6. MAHATMA GANDHI CONNECTION
Apart from India, if there is one place where you will find a lot of information about our ‘Father of the Nation‘ is South Africa, especially Johannesburg. Mr. Gandhi lived in many houses here but finally I did visit the Gandhi House too. But here I must share that there is information about him at the top of the Carlton Centre, the highest building in Johannesburg.
Gandhiji lived in Johannesburg from 1903 to 1914. He had a house in Albermarle Street. He was refused entry in the first lift at Victory House in Central Business District. He was enlightened with the ‘Philosophy of non-violence’ here. He fought for racial injustice in South Africa. He also served two terms in the Old Fort prison.
7. TURBINE ART FAIR
My trips are never complete without the art element. An while Johannesburg has great street art, I also had the privilege to cover ‘The Turbine Art Fair 2016’, one of South Africa’s most anticipated art events. Over 50 galleries from all over SA came together to showcase the best in African art. It was not only a great chance to learn about the work of some of the respected and emerging artists of the country but also experience and appreciate the artistic freedom of the country.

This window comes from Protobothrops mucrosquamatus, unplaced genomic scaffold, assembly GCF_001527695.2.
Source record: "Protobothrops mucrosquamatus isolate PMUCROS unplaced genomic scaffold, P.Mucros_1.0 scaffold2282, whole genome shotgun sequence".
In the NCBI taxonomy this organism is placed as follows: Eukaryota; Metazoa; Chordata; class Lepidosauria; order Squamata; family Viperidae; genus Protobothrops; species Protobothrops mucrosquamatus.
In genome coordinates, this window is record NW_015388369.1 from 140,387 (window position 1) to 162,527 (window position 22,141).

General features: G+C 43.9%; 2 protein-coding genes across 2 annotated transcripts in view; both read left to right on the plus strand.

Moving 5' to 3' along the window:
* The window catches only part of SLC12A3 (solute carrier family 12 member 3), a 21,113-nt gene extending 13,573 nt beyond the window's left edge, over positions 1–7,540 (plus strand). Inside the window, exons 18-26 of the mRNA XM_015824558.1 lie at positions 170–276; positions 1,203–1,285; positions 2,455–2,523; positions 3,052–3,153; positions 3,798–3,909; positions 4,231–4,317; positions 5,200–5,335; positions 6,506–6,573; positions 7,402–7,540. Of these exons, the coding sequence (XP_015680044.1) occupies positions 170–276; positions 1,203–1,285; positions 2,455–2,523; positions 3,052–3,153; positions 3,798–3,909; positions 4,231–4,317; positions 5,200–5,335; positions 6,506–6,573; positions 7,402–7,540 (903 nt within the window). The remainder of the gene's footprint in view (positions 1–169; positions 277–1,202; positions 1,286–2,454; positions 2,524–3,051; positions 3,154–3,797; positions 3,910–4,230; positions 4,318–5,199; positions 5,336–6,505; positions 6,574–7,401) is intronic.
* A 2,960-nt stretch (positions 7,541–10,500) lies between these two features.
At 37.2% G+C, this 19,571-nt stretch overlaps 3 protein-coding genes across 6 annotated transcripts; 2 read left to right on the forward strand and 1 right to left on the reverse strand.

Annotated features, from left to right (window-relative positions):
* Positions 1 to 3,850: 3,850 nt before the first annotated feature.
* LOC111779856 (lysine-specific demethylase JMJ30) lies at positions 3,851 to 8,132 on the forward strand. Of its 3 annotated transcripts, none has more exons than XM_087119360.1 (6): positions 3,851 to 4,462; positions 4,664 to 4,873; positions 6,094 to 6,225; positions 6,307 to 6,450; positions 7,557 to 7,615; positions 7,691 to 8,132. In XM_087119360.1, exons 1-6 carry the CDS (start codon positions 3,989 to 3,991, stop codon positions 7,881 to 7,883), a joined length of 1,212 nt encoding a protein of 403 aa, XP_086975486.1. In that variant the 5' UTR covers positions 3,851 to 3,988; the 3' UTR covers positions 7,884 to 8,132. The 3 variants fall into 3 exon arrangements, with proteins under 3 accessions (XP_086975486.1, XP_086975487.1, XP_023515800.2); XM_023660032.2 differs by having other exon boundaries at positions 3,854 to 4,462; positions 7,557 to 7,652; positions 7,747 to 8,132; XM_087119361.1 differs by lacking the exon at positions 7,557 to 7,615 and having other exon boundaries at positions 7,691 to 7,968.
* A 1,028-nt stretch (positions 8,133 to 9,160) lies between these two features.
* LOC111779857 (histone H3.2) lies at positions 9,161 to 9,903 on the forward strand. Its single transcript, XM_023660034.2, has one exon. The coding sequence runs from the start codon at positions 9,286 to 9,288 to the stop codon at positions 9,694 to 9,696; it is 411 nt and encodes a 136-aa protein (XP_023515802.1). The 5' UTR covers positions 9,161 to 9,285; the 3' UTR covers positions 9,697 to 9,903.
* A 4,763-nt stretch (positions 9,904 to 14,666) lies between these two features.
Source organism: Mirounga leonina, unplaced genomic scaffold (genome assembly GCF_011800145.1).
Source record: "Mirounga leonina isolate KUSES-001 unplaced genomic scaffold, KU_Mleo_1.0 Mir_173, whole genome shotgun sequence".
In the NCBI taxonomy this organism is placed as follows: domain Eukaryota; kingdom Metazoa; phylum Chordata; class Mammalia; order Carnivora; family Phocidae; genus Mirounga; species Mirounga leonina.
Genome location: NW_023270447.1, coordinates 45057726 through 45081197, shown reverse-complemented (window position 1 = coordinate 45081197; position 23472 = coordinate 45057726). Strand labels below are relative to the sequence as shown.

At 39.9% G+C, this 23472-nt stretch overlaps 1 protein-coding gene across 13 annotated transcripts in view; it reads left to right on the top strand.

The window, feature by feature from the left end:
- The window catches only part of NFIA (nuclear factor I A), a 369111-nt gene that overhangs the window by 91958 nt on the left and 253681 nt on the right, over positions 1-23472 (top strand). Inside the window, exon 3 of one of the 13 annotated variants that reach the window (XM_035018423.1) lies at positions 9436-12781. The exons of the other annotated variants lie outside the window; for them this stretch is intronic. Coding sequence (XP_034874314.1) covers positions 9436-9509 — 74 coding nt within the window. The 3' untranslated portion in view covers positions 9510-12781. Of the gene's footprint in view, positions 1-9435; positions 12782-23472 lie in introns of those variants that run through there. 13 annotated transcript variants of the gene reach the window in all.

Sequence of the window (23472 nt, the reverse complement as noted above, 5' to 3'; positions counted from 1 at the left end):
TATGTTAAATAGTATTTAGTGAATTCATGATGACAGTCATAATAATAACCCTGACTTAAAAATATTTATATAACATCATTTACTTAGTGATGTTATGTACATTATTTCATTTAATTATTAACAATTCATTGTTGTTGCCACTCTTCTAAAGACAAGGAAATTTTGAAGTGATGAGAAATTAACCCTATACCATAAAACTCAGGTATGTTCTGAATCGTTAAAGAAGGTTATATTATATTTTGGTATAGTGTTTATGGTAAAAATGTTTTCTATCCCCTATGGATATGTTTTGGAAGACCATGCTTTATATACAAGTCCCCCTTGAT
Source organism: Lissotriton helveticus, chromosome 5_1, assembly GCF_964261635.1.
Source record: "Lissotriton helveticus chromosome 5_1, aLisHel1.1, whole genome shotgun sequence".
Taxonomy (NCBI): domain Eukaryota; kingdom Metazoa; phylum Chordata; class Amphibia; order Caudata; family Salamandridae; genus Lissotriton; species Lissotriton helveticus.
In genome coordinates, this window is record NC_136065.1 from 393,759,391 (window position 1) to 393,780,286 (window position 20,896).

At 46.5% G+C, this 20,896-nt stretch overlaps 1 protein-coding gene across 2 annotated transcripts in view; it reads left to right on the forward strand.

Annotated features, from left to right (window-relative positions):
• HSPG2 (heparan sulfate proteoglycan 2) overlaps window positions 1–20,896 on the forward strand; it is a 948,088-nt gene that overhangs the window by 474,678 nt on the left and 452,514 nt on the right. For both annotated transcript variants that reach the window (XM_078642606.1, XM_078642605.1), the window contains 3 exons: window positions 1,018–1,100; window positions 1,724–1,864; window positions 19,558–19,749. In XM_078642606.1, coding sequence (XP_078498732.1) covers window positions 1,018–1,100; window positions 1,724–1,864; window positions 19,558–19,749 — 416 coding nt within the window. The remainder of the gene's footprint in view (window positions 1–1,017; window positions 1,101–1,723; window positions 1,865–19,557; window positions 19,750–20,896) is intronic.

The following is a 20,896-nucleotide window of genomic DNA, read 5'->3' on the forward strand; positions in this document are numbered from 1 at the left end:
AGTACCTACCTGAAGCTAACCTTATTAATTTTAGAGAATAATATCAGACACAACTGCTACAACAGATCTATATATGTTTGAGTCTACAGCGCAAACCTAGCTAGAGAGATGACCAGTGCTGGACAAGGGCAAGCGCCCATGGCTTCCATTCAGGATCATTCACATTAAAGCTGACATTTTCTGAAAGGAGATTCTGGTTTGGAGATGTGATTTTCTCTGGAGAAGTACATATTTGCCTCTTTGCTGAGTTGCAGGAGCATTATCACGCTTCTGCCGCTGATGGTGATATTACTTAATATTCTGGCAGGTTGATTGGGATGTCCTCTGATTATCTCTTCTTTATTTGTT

I am always thankful to Turbine Art Fair organizing committee for inviting me as part of media.
One thing that remained constant was that all the 7 weekends in Johannesburg were about road trips!
So this is how the ‘7 weekends in Johannesburg‘ turn out. I really hope you enjoyed learning about Jozi and if you have been there, do share some of your experiences. Even thought we cannot travel these days, arm chair travel and exchange of information should not stop.